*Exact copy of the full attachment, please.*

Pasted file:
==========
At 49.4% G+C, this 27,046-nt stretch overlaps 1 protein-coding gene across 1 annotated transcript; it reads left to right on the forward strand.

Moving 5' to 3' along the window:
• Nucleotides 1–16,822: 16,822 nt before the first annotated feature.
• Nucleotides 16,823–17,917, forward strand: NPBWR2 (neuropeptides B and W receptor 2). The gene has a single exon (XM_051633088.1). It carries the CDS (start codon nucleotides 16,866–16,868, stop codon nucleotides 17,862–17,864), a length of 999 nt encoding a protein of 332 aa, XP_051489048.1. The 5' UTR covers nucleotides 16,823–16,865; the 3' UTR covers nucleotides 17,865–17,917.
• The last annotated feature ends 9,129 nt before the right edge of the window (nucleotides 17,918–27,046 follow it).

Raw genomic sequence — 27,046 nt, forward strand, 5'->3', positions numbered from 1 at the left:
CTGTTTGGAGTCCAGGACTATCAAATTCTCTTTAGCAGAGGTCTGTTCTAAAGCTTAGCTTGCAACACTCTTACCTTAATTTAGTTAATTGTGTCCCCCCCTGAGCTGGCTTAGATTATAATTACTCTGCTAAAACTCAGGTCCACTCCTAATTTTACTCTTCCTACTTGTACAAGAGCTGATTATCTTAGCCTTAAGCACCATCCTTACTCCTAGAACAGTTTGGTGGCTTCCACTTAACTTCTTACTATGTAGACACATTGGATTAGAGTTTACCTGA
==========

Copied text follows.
At 49.4% G+C, this 27,046-nt stretch overlaps 1 protein-coding gene across 1 annotated transcript; it reads left to right on the forward strand.

Moving 5' to 3' along the window:
• Nucleotides 1–16,822: 16,822 nt before the first annotated feature.
• Nucleotides 16,823–17,917, forward strand: NPBWR2 (neuropeptides B and W receptor 2). The gene has a single exon (XM_051633088.1). It carries the CDS (start codon nucleotides 16,866–16,868, stop codon nucleotides 17,862–17,864), a length of 999 nt encoding a protein of 332 aa, XP_051489048.1. The 5' UTR covers nucleotides 16,823–16,865; the 3' UTR covers nucleotides 17,865–17,917.
• The last annotated feature ends 9,129 nt before the right edge of the window (nucleotides 17,918–27,046 follow it).

Raw genomic sequence — 27,046 nt, forward strand, 5'->3', positions numbered from 1 at the left:
CTGTTTGGAGTCCAGGACTATCAAATTCTCTTTAGCAGAGGTCTGTTCTAAAGCTTAGCTTGCAACACTCTTACCTTAATTTAGTTAATTGTGTCCCCCCCTGAGCTGGCTTAGATTATAATTACTCTGCTAAAACTCAGGTCCACTCCTAATTTTACTCTTCCTACTTGTACAAGAGCTGATTATCTTAGCCTTAAGCACCATCCTTACTCCTAGAACAGTTTGGTGGCTTCCACTTAACTTCTTACTATGTAGACACATTGGATTAGAGTTTACCTGA